GALATIANS - A Verse-by-Verse Commentary

by Thomas W. Finley

Background to Galatians

There is a difference of opinion among Bible teachers concerning which churches are addressed in this letter and when it was written. There is no absolute proof for which of the theories is correct, but this issue does not impact the overall teaching of the epistle or its application to our lives today.

Gal. 1:2 reads, “To the churches of Galatia.” The problem is that the term “Galatia” was used in a couple of different ways in the first century. In one use the term Galatia described a geographic area in the northern part of Asia Minor, which was populated by certain ethnic tribes (you can see this use in Bible maps). The other use of the term was in a political sense, as there was a Roman province termed Galatia which contained territory that extended into the southern part of Asia Minor, an area where Paul visited on his first missionary journey. Thus, the “southern Galatian theory” says the epistle was written to churches in the southern part of Asia Minor, and includes cities visited in Paul’s first missionary journey (Pisidian Antioch, Iconium, Lystra and Derbe – Acts 13, 14).

The “northern Galatian theory” holds that the letter was written to churches possibly established (but never explicitly mentioned in Acts) during his second missionary journey. Supporters of the northern theory point to Acts 16:6, which states that Paul and his band “passed through the Phrygian and Galatian region.” However, the reference here to the “Galatian region” does not necessarily equate to the northern area. It is argued that instead the reference in Acts 16:6 speaks of one area – the Phrygian-Galatic area within the Roman province. The “southern Galatian theory” currently holds more weight among Bible scholars.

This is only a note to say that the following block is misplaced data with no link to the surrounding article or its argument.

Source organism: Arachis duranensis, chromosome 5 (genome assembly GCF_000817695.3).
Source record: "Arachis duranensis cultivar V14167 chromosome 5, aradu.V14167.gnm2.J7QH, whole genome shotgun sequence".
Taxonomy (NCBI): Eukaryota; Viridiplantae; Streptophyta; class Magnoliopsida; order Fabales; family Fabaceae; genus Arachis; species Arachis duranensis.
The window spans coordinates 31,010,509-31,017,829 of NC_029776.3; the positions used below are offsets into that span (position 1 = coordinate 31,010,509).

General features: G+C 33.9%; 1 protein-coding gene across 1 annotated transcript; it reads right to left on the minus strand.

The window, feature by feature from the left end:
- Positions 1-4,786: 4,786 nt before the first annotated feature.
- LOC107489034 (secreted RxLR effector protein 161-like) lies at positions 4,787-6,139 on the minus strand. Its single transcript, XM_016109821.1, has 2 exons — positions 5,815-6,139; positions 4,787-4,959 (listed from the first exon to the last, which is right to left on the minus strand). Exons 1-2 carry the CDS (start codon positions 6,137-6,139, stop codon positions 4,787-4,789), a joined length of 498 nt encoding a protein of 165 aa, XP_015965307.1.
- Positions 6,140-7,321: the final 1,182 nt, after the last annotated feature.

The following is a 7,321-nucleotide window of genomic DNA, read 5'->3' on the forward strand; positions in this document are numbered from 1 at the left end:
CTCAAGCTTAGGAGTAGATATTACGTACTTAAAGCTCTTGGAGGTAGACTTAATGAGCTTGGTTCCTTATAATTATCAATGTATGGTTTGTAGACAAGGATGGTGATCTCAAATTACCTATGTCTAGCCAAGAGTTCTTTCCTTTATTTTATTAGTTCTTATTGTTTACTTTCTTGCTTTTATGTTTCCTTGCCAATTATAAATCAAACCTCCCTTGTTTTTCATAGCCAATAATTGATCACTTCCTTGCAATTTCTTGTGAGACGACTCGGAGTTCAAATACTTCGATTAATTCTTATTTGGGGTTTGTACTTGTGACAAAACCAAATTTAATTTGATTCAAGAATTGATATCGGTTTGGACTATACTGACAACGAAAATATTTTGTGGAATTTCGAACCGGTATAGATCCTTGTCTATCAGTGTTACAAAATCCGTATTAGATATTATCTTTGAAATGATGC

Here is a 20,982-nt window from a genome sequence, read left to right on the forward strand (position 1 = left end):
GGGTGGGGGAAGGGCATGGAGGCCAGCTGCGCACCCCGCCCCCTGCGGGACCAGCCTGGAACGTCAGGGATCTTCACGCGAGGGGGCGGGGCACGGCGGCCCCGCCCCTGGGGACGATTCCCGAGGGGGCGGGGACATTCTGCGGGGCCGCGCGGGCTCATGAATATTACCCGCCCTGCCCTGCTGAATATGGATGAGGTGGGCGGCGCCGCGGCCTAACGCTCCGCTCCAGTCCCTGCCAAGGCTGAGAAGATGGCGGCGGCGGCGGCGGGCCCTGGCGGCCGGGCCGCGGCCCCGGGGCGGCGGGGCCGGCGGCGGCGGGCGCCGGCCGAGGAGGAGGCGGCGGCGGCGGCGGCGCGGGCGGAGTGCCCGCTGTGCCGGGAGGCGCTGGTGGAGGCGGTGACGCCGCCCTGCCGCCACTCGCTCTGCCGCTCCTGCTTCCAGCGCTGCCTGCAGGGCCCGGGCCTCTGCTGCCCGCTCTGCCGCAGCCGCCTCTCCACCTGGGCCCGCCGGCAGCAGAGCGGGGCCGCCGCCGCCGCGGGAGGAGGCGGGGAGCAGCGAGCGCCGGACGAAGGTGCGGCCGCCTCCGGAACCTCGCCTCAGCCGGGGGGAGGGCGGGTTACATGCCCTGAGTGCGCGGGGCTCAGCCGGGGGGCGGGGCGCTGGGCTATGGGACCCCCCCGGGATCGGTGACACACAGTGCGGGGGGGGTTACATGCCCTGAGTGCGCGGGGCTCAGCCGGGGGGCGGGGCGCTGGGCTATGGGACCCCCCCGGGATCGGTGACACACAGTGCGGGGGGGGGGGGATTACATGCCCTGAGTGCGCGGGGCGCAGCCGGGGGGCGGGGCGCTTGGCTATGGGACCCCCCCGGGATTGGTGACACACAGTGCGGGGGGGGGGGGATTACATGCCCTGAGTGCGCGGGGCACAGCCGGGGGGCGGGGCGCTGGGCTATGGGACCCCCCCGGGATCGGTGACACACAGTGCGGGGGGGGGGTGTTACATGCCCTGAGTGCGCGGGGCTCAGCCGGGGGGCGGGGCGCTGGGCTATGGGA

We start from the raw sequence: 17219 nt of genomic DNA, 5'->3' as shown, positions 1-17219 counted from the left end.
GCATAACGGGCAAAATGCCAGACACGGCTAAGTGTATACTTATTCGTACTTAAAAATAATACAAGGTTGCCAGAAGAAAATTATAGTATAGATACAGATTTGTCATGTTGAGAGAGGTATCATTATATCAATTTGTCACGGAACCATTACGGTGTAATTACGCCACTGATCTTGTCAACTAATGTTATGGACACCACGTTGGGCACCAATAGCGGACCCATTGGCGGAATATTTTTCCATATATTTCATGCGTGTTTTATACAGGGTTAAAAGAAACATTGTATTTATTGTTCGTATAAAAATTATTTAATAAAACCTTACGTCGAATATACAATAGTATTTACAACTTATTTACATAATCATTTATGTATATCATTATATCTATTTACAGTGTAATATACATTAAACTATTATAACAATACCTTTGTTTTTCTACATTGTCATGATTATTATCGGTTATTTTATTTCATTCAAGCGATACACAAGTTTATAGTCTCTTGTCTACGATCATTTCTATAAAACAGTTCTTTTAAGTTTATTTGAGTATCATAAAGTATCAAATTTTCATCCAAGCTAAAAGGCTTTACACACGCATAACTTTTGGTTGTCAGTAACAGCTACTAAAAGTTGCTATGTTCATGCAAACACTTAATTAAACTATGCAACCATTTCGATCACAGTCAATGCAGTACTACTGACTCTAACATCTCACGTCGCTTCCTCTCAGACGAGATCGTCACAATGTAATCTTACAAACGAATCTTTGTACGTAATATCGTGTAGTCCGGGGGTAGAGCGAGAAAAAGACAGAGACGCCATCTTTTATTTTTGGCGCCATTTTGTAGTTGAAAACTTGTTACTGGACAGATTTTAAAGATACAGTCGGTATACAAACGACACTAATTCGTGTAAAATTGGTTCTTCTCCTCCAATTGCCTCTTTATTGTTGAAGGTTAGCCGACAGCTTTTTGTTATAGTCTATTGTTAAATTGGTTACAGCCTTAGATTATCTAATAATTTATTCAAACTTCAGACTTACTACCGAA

Dating of the epistle – its relationship to the Acts 15 council

Although not critical to its message, the relationship of the Acts 15 council to the epistle of Galatians is an interesting question. Was Paul’s visit to Jerusalem noted in Gal. 2:1-10 the same occasion as his visit to the council in Acts 15? Paul first visited Jerusalem three years after his conversion (Gal. 1:18-19). This visit corresponds to Acts 9:26-30. Gal. 2:1 records a second visit to Jerusalem, taking place after a period of fourteen years, meaning fourteen years after Paul’s conversion. This visit could be the same as that recorded in Acts 11:30, where Paul and Barnabas brought funds to Jerusalem from Antioch for famine relief. Some interpreters say Paul did not mention this visit in Galatians, but only referred to the Acts 15 council visit in Gal. 2 as a second one, not a third one, because it was not related to his argument concerning his apostolic authority (Gal. 2:5-10).

Other Bible teachers note that the Acts 15 council does not correspond to the Gal. 2:1-10 visit because the Galatians record reports only a private meeting with certain apostles, whereas Acts 15 records a public meeting with many present. Also, it would seem strange that the outcome of the conference in Acts 15, with its important bearing on the questions raised in the epistle to the Galatians, would not be noted in the Galatian letter. Those who support the theory that Acts 15 and Gal. 2:1-10 are speaking of the same event argue that the private meeting took place before the public one.

All of this discussion plays into the dating of the epistle. Since we know that the council took place about 50 A. D., the letter could have been written shortly after the first missionary journey in the province of Galatia, but before the council took place. (This view would also line up with the “southern Galatian theory.”) The other view holds that this letter could have been written later, sometime after the council in Acts 15. Those who support a date after the council in Jerusalem usually date the epistle around 54-55 A. D., citing some similarities to other writings of Paul in that time frame.